will eradicate all the metadata from file_name.jpg. Do note that this will not eradicate other information such as the sRGB profile information embedded into jpeg images. A file created by GIMP will still retain information like Profile Description: GIMP built-in sRGB and the same is true for pictures taken with some cameras.

Image File Formats Supported By Exiv2

Image Formats Supported By Exiv2
Type Exif IPTC XMP Image Comments ICC Profile
JPEG Read/Write Read/Write Read/Write Read/Write Read/Write
EXV Read/Write Read/Write Read/Write Read/Write Read/Write
CR2 Read/Write Read/Write Read/Write - Read/Write
CRW Read/Write - - Read/Write -
MRW Read Read Read - -
TIFF Read/Write Read/Write Read/Write - Read/Write
WEBP Read/Write - Read/Write - Read/Write
DNG Read/Write Read/Write Read/Write - Read/Write
NEF Read/Write Read/Write Read/Write - Read/Write
PEF Read/Write Read/Write Read/Write - Read/Write
ARW Read Read Read - -
RW2 Read Read Read - -
SR2 Read Read Read - -
SRW Read/Write Read/Write Read/Write - -
ORF Read/Write Read/Write Read/Write - -
PNG Read/Write Read/Write Read/Write Read/Write Read/Write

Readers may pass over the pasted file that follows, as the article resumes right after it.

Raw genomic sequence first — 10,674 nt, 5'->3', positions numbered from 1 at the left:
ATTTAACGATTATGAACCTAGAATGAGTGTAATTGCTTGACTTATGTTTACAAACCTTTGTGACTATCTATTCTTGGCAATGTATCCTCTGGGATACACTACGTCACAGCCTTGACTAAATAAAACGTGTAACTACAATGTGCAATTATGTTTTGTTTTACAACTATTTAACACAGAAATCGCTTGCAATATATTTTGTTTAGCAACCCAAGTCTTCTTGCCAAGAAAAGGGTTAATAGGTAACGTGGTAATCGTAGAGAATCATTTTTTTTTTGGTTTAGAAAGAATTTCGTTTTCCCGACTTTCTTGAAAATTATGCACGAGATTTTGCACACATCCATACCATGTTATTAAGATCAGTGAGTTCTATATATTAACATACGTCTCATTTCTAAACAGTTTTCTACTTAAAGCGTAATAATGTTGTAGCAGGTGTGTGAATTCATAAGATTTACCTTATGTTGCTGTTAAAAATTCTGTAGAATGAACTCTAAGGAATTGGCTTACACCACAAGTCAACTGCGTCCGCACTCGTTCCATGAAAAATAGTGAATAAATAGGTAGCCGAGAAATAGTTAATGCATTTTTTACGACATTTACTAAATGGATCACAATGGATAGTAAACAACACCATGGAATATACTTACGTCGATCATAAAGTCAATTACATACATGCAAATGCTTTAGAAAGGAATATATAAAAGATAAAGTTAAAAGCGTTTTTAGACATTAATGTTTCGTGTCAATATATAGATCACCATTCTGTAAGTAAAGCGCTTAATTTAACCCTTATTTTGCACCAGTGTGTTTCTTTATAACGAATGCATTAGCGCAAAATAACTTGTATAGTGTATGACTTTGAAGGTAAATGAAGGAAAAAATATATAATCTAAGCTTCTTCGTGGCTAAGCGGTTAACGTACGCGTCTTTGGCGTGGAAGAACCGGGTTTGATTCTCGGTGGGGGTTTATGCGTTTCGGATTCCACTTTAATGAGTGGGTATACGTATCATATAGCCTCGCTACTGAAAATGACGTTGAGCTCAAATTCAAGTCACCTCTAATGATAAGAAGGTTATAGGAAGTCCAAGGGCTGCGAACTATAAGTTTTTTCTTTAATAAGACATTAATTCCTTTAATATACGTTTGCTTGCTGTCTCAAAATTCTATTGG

PGF Read/Write Read/Write Read/Write Read/Write Read/Write
RAF Read Read Read - -
EPS - - Read/Write - -
XMP - - Read/Write - -
GIF - - - - -
PSD Read/Write Read/Write Read/Write - -
TGA - - - - -
BMP - - - - -
JP2 Read/Write Read/Write Read/Write - Read/Write

Verdict And Conclusion

exiv2 is the best and most complete command-line tool for manipulating photo metadata. It is not all that easy to use if you don't know how but it is also not that hard to learn how to harness its power. You will hopefully have an idea how to use it after reading or skimming this page.

Alternatives

exiftool by Phil Harvey provides much of the same functionality. It is, like exiv2, a command-line tool. It's arguments are, like the exiftool.1 manual page shows, very differnet from exiv2.

Links

See also